Note that, R considers the column “dose” [in ToothGrowth data set] as a numeric vector. We want to convert it as a grouping variable (factor).

`ToothGrowth$dose <- as.factor(ToothGrowth$dose)`

We want to test the equality of variances between groups.

**Bartlett’s test** is used for testing hom*ogeneity of variances in k samples, where k can be more than two. It’s adapted for normally distributed data. The **Levene test**, described in the next section, is a more robust alternative to the Bartlett test when the distributions of the data are non-normal.

The R function **bartlett.test**() can be used to compute Barlett’s test. The simplified format is as follow:

`bartlett.test(formula, data)`

**formula**: a formula of the form values ~ groups**data**: a matrix or data frame

The function returns a list containing the following component:

**statistic**: Bartlett’s K-squared test statistic**parameter**: the degrees of freedom of the approximate chi-squared distribution of the test statistic.**p.value**: the p-value of the test

To perform the test, we’ll use the *PlantGrowth* data set, which contains the weight of plants obtained under 3 treatment groups.

**Bartlett’s test with one independent variable**:

`res <- bartlett.test(weight ~ group, data = PlantGrowth)res`

` Bartlett test of hom*ogeneity of variancesdata: weight by groupBartlett's K-squared = 2.8786, df = 2, p-value = 0.2371`

From the output, it can be seen that the p-value of 0.2370968 is not less than the significance level of 0.05. This means that there is no evidence to suggest that the variance in plant growth is statistically significantly different for the three treatment groups.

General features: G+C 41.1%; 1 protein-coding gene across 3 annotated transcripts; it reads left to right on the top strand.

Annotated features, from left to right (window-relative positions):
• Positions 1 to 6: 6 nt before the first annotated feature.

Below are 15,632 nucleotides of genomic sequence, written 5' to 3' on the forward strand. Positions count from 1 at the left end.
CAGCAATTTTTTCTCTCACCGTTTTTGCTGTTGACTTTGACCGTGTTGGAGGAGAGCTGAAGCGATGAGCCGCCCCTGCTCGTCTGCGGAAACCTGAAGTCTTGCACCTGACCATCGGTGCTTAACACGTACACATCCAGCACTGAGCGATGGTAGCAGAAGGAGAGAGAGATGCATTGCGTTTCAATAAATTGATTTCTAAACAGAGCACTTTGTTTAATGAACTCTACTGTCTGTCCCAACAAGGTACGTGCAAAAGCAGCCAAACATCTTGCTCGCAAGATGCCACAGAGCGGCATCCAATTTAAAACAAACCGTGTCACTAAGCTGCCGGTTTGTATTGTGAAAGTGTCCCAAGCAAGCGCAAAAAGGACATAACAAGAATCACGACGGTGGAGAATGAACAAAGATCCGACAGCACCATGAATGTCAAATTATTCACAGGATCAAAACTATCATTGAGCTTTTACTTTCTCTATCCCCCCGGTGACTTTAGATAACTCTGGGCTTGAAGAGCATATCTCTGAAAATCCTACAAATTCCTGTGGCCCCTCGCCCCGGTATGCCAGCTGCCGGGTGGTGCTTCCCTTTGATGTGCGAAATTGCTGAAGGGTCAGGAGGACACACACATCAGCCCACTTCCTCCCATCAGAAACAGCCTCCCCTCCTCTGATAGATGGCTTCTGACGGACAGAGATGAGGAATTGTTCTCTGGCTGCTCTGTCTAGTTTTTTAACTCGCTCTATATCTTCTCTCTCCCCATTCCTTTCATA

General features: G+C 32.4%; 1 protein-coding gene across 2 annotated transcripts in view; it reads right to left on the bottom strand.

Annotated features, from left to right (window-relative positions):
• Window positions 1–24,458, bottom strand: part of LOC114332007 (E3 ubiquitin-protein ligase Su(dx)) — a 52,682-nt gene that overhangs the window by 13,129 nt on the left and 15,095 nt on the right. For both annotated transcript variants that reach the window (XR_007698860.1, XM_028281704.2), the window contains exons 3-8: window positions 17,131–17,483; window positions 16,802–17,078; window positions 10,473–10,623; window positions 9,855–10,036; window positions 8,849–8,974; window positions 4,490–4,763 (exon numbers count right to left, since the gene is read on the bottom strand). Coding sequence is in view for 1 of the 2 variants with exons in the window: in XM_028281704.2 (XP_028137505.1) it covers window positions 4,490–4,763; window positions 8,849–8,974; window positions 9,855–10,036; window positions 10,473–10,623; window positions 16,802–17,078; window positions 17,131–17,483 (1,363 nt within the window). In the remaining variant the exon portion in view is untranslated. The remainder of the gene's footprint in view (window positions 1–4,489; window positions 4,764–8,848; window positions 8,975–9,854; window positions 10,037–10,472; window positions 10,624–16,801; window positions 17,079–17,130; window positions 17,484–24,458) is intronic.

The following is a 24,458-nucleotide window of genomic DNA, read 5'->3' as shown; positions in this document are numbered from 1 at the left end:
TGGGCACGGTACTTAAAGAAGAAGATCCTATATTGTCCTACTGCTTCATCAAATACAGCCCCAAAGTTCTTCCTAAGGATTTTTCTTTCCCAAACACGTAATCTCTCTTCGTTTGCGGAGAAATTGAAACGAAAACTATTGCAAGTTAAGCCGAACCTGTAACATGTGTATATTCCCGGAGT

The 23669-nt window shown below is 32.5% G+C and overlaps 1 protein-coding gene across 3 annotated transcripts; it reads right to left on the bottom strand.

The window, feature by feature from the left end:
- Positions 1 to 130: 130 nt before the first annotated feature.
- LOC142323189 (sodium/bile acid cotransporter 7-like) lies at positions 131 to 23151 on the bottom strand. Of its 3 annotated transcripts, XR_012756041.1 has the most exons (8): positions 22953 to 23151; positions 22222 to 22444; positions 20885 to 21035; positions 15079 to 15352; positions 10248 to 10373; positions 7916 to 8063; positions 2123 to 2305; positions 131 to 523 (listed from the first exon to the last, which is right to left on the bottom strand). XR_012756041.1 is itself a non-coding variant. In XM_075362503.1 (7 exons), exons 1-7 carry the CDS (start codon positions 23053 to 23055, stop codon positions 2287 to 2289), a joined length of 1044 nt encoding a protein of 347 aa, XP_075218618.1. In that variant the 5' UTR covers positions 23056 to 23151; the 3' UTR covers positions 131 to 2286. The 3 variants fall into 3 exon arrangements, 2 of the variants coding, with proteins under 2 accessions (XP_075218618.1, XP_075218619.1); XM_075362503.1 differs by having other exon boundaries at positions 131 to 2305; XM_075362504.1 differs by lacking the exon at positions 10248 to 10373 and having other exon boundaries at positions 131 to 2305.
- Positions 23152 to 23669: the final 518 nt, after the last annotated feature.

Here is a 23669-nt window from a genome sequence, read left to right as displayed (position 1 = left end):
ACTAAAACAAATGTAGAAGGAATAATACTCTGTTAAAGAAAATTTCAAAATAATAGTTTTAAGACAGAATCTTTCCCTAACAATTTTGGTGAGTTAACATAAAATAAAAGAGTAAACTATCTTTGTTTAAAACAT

**Bartlett’s test with multiple independent variables**: the**interaction**() function must be used to collapse multiple factors into a single variable containing all combinations of the factors.

`bartlett.test(len ~ interaction(supp,dose), data=ToothGrowth)`

` Bartlett test of hom*ogeneity of variancesdata: len by interaction(supp, dose)Bartlett's K-squared = 6.9273, df = 5, p-value = 0.2261`

As mentioned above, Levene’s test is an alternative to Bartlett’s test when the data is not normally distributed.

The function **leveneTest**() [in **car** package] can be used.

`library(car)# Levene's test with one independent variableleveneTest(weight ~ group, data = PlantGrowth)`

`Levene's Test for hom*ogeneity of Variance (center = median) Df F value Pr(>F)group 2 1.1192 0.3412 27 `

`# Levene's test with multiple independent variablesleveneTest(len ~ supp*dose, data = ToothGrowth)`

`Levene's Test for hom*ogeneity of Variance (center = median) Df F value Pr(>F)group 5 1.7086 0.1484 54 `

The **Fligner-Killeen test** is one of the many tests for hom*ogeneity of variances which is most robust against departures from normality.

The R function **fligner.test**() can be used to compute the test:

`fligner.test(weight ~ group, data = PlantGrowth)`

` Fligner-Killeen test of hom*ogeneity of variancesdata: weight by groupFligner-Killeen:med chi-squared = 2.3499, df = 2, p-value = 0.3088`

This analysis has been performed using **R software** (ver. 3.2.4).